The Interoperability of Cyber Threat Data in the Public Sector
The Interoperability of Cyber Threat Data in the Public Sector
By DOF
February 9, 2023

Sharing threat data across the public sector refers to the exchange and sharing of threat intelligence information between different government agencies, organizations, and departments. The goal of this type of data sharing is to provide a more comprehensive and accurate understanding of security threats, and to enhance the overall security posture of the public sector.

There are several challenges to sharing threat data in the public sector, including security and privacy concerns, regulatory compliance, and the need to maintain the confidentiality of sensitive information. However, these challenges can be addressed through the use of secure data sharing platforms, encryption, and other data protection measures.

There are several benefits to sharing threat data in the public sector, including:

  • Improved threat detection and response: Sharing threat data enables organizations to have a more complete view of the threat landscape, allowing for more accurate and timely threat detection and response.
  • Enhanced collaboration: Sharing threat data facilitates collaboration between different government agencies and organizations, leading to a more coordinated and effective response to security threats.
  • Increased efficiency: By sharing threat data, organizations can avoid duplication of efforts and reduce the time and resources needed to gather and analyze threat information.
  • Better risk management: Sharing threat data enables organizations to better understand the potential impact of security threats and make more informed risk management decisions.

As we continue to support public (and private) sector entities, industry-driven policy development through our Policy-as-a-Service offering will become more valuable. Using the insights and hard-learned lessons of those around, we can build IT policies for both resilience and prevention. These can address network security, shape incident response practices, data privacy standards, and physical security strategy to limit IT exposure.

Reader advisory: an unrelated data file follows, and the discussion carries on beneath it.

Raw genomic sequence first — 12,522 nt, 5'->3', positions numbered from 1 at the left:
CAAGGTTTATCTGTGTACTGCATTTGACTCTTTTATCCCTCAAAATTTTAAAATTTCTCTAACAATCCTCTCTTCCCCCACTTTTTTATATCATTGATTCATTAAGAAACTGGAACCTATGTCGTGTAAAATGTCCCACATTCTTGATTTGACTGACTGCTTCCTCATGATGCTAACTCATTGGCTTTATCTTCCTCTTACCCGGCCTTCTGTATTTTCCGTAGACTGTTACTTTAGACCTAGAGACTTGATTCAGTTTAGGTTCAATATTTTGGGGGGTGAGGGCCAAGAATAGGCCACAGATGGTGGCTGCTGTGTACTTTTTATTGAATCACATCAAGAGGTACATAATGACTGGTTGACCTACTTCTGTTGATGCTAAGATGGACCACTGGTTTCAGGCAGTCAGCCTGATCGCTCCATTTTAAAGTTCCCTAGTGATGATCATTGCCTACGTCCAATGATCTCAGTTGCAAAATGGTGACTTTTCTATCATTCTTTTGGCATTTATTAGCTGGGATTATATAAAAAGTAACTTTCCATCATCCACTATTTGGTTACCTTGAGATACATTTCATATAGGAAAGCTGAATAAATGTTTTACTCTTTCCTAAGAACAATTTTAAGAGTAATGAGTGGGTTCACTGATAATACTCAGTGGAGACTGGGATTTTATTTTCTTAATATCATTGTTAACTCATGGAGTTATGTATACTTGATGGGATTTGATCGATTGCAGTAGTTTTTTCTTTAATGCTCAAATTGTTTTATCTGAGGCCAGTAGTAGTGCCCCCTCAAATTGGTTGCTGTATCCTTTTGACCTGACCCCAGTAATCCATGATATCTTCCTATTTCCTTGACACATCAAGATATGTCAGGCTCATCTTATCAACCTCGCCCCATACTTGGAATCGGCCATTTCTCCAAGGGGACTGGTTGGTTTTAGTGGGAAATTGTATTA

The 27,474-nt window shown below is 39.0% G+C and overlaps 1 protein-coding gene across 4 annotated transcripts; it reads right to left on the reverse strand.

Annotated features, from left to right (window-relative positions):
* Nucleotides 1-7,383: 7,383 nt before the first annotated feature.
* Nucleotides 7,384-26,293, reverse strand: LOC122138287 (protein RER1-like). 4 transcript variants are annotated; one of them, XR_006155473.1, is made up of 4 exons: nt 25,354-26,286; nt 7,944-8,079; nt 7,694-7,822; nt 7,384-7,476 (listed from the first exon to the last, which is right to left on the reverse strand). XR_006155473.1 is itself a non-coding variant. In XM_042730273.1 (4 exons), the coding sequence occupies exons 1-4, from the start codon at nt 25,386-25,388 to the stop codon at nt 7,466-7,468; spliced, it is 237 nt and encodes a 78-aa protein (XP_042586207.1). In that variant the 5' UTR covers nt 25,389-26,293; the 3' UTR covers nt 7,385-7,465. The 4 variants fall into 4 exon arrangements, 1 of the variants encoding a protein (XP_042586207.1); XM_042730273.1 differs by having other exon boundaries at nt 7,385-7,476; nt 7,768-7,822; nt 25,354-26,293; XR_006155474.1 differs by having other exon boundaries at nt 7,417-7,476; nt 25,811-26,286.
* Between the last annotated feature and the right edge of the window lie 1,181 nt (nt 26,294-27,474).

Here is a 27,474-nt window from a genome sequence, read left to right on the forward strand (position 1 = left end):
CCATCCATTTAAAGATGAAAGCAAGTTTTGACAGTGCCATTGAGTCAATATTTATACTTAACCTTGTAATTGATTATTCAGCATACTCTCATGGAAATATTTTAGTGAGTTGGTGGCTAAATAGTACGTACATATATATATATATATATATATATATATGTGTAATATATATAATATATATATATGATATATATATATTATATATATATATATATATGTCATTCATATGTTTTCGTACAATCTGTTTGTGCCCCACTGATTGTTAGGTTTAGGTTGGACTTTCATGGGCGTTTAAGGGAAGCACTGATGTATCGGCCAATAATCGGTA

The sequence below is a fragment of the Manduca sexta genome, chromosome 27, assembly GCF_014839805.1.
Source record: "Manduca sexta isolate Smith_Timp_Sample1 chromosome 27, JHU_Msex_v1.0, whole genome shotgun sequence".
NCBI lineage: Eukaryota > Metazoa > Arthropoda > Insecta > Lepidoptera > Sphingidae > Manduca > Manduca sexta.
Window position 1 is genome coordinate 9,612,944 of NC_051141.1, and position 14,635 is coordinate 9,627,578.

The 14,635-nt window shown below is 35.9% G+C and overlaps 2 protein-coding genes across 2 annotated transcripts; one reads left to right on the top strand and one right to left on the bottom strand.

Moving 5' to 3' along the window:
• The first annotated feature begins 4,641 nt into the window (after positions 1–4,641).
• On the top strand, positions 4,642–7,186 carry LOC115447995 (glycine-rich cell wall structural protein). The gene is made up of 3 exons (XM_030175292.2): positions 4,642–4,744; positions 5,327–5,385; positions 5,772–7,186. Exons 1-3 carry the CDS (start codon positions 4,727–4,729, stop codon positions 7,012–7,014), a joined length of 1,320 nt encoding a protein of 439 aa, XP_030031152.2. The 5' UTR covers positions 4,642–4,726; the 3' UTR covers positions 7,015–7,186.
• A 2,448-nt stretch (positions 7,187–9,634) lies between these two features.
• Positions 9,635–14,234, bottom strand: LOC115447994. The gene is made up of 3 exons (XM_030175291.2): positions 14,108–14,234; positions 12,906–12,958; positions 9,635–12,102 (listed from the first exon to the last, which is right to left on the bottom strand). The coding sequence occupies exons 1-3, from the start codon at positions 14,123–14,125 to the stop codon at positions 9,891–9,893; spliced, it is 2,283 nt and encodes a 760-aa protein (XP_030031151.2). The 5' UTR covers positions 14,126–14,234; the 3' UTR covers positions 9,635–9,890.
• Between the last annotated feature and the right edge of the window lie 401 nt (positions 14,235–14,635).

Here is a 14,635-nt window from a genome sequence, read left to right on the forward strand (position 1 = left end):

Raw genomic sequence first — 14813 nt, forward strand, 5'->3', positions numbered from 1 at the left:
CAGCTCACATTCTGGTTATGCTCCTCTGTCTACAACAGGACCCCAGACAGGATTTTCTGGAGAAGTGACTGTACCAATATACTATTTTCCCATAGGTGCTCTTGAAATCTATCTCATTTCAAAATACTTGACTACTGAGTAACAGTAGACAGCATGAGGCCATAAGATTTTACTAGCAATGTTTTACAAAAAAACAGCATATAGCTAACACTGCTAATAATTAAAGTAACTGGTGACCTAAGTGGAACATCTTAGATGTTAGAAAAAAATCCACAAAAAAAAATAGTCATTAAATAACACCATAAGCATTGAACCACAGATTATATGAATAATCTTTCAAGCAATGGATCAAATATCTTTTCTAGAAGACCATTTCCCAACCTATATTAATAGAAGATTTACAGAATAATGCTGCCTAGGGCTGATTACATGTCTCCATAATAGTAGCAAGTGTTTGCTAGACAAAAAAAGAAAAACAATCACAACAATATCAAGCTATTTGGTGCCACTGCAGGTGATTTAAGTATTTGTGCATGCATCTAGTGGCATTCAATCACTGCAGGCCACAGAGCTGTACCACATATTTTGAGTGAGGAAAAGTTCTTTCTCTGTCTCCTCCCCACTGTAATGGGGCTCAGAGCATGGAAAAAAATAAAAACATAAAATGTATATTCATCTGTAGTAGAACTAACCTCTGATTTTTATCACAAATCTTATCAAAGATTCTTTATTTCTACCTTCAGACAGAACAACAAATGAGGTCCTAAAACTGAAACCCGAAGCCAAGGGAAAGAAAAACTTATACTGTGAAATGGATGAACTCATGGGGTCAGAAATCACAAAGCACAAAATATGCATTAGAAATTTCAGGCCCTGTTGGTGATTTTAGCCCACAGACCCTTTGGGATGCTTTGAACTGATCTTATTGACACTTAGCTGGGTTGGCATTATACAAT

IT won’t be perfect. It’s about risk management. Identifying, categorizing, and reducing your total number of risks each day, building enough trip wires and attack plan to make finding and fixing issues a rapid, controlled process rather than a chaotic one.

There are several places where government entities share cybersecurity data:

  • Information Sharing and Analysis Centers (ISACs) for industry-specific organizations that provide a secure platform for the sharing of cybersecurity information among government agencies and critical infrastructure organizations.
  • Multi-State Information Sharing and Analysis Center (MS-ISAC) for state, local, tribal, and territorial (SLTT) governments to share and receive cybersecurity information.
  • Cybersecurity and Infrastructure Security Agency (CISA), a government agency responsible for protecting the nation’s critical infrastructure from cyber threats, provides a platform for the sharing of cybersecurity information and intelligence between government agencies, the private sector, and international partners.
  • National Cybersecurity and Communications Integration Center (NCCIC), a government agency responsible for providing real-time situational awareness, analysis, and incident response to protect and defend the nation’s critical infrastructure against cyber threats. NCCIC serves as a central hub for the sharing of cybersecurity information and intelligence among government agencies, the private sector, and international partners.
  • Law enforcement and intelligence agencies, such as the Federal Bureau of Investigation (FBI), the Central Intelligence Agency (CIA), and the National Security Agency (NSA), share cybersecurity information and intelligence among themselves and with other government agencies to help protect against cyber threats.